The Madawaska McDonald walls have come down and the new land port of entry walls are being erected, moving the border crossing project forward.
MADAWASKA, Maine — The Madawaska McDonald walls have come down and the new land port of entry walls are being erected, moving the border crossing project forward.
After the General Services Administration announced in the fall 2019 that the federal government wanted to put a new land port of entry on the site where a 48-year-old McDonald’s restaurant stood, the building was officially demolished Thursday, April 7, to make way for the relocated border crossing.
In addition to the border crossing, comes the new international bridge being built over the Saint John River, which stretches between Madawaska and Edmundston, New Brunswick. The bridge is a collaborative project between independent contractor Reed & Reed of Woolwich and Greenfield Construction of New Brunswick, as well as the Maine and New Brunswick transportation departments.
With the ground now clear for the border crossing post, Paul Hughes, regional public affairs officer for the General Services Administration, said the next few weeks will include the installation of precast concrete wall panels for the two port buildings. . The project is on schedule with the planned schedule for the works.
Regarding the bridge, Andrew Lathe of the Maine Department of Transportation said a workhorse was pulled out of the water at preparation for the Saint John River melting ice. The easel is used to assemble the joints and concrete caps needed to build the five 60-foot-tall pillar shafts that the bridge will sit on when built.
So far, the construction team has not encountered any complications from ice or other environmental conditions, Lathe said.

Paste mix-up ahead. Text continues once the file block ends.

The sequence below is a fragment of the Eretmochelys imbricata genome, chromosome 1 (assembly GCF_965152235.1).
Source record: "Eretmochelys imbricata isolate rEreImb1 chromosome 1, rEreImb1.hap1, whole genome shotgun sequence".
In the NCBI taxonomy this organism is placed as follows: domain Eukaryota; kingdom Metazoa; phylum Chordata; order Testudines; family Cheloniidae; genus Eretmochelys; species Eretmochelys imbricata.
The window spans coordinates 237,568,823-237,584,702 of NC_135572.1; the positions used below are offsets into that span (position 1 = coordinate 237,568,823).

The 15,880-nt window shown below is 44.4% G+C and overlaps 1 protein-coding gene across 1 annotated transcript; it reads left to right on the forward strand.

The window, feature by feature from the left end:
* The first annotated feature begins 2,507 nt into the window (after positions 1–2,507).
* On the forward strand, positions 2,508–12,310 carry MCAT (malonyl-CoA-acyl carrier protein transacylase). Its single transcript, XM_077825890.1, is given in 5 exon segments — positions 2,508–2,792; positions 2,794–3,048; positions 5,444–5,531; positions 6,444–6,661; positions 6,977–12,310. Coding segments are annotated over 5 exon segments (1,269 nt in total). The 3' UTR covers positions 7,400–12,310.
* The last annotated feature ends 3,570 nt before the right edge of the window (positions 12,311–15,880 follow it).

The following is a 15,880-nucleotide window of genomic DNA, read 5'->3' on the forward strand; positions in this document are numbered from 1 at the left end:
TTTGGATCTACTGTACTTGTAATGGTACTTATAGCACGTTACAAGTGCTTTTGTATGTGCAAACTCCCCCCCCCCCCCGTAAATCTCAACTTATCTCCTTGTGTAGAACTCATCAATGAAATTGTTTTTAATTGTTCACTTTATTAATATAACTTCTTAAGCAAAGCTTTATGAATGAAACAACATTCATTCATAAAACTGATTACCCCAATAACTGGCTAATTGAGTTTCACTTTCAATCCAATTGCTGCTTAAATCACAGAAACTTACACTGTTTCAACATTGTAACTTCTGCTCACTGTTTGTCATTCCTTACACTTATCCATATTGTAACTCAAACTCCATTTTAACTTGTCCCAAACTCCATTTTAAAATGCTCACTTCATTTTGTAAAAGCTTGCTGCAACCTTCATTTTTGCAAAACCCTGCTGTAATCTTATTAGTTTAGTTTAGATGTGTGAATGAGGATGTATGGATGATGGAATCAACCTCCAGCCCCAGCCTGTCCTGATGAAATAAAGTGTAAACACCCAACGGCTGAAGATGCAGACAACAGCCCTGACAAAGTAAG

“Currently the main contractor, Reed & Reed, is working on the new American abutment with the installation of formwork, reinforcing steel and concrete,” Lathe said. “Reed is also installing a cofferdam for Pier No. 1 on the US side.”
Pier #1 is higher on the embankment and not in the water – unlike Piers 2-5 which the contractor completed last fall/winter. On the Canadian side, Greenfield – Reed & Reed’s subcontractor – is installing micropiles that will support the new abutment extension near the Canadian port of entry, Lathe said.
The work trestle will be reinstalled above the water this spring and contractors will complete the abutments and pier caps on the Canadian and U.S. sides before installing the steel superstructure in late summer, Lathe said. .
The land port of entry is expected to be essentially complete and operational by the end of 2023, coinciding with the opening of the Maine Department of Transportation’s International Bridge Project. For now, the existing century-old bridge is used, although a 5-tonne bridge Weight Limit was imposed in 2017.